Govts urged to act on Belturbet revelations

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A new TV documentary has pointed to collusion between loyalists and the British Army in a bomb attack in Belturbet, in which two teenagers were killed.

Claims that the British army and RUC police co-operated with loyalists in attacks in the local area have a long history, but few details of investigations have ever emerged.

The documentary by Irish state broadcaster RTE, ‘Belturbet: A Bomb That Time Forgot’, investigated collusion between British forces and Fermanagh loyalists in a campaign of violence in 1972. Collusion was admitted in the destruction of Aghalane Bridge on a main border road through Cavan, a border crossing they believed was being used by the IRA.

Retired British Army Major Vernon Rees, speaking in 2005 of his time as Captain in command of British forces in west Fermanagh, recalled being approached in late 1972 by a unionist councillor who revealed that loyalist paramilitaries wanted to blow up the Bridge.

Rees said found himself contemplating whether he should “cooperate ... in the destruction of a main road in the United Kingdom. And I thought it would be wonderful if that bridge was down,” he admitted to an ‘oral history’ interview.

“So I leaked it through the [RUC] Special Branch again that there would be no soldiers on that bridge between eight o’clock this coming Thursday and midnight.”

He understood that the RUC would pass on the message, and so it came to pass. At the agreed time, loyalists ignited a bomb on the old stone bridge, but they failed to disable it. So Rees ordered a bomb disposal expert from his own unit to ‘finish off the job’.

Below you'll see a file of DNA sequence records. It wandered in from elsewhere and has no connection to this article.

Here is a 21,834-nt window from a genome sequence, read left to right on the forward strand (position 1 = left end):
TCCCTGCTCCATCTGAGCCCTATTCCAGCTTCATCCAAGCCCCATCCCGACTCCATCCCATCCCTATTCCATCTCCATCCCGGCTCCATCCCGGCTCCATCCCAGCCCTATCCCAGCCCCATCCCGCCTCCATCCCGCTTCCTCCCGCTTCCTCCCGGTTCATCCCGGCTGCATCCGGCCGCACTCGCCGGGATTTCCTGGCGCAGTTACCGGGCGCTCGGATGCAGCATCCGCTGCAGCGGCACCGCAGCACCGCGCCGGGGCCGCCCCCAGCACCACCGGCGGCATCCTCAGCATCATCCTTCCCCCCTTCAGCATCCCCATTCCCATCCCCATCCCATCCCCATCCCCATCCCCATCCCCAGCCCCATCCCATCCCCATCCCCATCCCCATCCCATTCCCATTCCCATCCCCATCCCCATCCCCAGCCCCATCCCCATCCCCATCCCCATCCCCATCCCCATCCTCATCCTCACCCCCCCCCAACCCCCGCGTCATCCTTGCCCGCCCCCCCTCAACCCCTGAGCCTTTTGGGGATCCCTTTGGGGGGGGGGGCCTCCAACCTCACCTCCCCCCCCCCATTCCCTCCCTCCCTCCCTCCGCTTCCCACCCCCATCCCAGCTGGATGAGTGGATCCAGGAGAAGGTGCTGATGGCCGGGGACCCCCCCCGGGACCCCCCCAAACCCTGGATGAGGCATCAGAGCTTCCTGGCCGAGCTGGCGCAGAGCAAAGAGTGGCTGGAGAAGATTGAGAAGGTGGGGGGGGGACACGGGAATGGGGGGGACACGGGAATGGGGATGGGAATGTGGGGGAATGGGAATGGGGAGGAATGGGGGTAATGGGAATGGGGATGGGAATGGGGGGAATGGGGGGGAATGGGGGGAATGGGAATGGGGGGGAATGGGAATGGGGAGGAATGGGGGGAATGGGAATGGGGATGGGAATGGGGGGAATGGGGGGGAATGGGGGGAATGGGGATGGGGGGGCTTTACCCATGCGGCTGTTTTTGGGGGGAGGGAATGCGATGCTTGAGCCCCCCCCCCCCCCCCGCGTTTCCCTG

In response, Cavan County Council requested Irish Army engineers to put in place a temporary bridge so that the road -- the main road from Donegal and Enniskillen to Dublin -- could be reopened. Cross-border traffic returned to Aghalane, using the temporary bridge in both directions. In response four days later, the paramilitary UDA drove a car bomb across the bridge to the border town of Belturbet, detonating it on Main Street without any warning.

The blast claimed the lives of fifteen-year-old Geraldine O’Reilly, a local girl who had stopped in town to buy a bag of chips, and sixteen-year-old Paddy Stanley, a lorry helper from Offaly who was calling his family from a public phone.

British Ministry of Defence files reveal that the Crown forces were aware of the UDA “commando type gang” who were responsible for the campaign of attacks in the area well before the Belturbet bomb.

Records released by the Ministry of Defence to the British National Archives identifies the leader of the gang as Billy McMurray, from the loyalist enclave of Rathcoole outside Belfast. McMurray was also linked to the murder less than two weeks earlier of Louis Leonard in Derrylin, County Fermanagh.

However, it was known four months earlier that Mr McMurray was the organiser behind the “UDA team” in Fermanagh and Tyrone. But nothing was done, and none of the information was shared with Gardaí in the South. McMurray passed away last year, aged 83.

At the time, an editorial in the Fermanagh Herald observed that: “People are not fools. They see Unionist terrorists doing pretty well what they please.”

Since then neither the British Army nor the RUC (nor its successor, the PSNI) have ever shared information with the Gardai Síochána that could have aided an inquiry into the bombing.